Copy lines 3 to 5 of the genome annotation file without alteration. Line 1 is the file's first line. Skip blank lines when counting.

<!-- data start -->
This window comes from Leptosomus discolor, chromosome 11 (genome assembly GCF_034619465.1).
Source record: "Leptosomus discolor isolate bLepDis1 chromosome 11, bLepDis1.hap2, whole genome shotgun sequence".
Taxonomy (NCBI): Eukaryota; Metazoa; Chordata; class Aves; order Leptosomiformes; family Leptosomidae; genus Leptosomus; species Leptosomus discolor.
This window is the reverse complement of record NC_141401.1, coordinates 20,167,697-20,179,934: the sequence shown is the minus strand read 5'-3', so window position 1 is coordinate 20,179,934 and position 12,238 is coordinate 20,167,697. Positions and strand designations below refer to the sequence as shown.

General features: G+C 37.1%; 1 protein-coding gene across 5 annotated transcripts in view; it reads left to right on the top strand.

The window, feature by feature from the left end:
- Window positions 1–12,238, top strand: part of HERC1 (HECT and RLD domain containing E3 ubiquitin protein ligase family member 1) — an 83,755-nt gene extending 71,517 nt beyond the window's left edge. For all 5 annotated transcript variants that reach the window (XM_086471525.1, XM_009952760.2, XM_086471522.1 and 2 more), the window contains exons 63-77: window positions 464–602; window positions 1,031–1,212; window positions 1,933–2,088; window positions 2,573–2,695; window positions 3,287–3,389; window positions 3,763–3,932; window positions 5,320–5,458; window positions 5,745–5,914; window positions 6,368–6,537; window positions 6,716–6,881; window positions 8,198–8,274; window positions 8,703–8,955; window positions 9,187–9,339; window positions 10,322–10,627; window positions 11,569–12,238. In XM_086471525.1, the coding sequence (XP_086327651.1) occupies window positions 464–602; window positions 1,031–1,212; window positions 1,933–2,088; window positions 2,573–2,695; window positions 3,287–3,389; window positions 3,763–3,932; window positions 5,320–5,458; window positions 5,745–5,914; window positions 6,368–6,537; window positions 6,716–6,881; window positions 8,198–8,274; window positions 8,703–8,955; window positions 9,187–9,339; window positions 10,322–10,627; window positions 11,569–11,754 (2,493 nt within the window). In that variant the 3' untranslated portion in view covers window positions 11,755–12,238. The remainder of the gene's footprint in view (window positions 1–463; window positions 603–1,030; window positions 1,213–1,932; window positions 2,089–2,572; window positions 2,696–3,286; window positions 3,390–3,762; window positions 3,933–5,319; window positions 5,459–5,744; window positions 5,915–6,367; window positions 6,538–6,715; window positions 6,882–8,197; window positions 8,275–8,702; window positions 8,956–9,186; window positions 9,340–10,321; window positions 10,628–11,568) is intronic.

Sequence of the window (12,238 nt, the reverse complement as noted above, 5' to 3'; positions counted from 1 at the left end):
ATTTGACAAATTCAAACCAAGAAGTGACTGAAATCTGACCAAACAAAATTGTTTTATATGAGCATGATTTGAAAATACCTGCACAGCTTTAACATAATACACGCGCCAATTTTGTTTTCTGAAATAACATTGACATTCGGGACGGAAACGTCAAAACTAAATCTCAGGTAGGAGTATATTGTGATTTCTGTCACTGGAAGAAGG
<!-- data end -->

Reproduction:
Taxonomy (NCBI): Eukaryota; Metazoa; Chordata; class Aves; order Leptosomiformes; family Leptosomidae; genus Leptosomus; species Leptosomus discolor.
This window is the reverse complement of record NC_141401.1, coordinates 20,167,697-20,179,934: the sequence shown is the minus strand read 5'-3', so window position 1 is coordinate 20,179,934 and position 12,238 is coordinate 20,167,697. Positions and strand designations below refer to the sequence as shown.

General features: G+C 37.1%; 1 protein-coding gene across 5 annotated transcripts in view; it reads left to right on the top strand.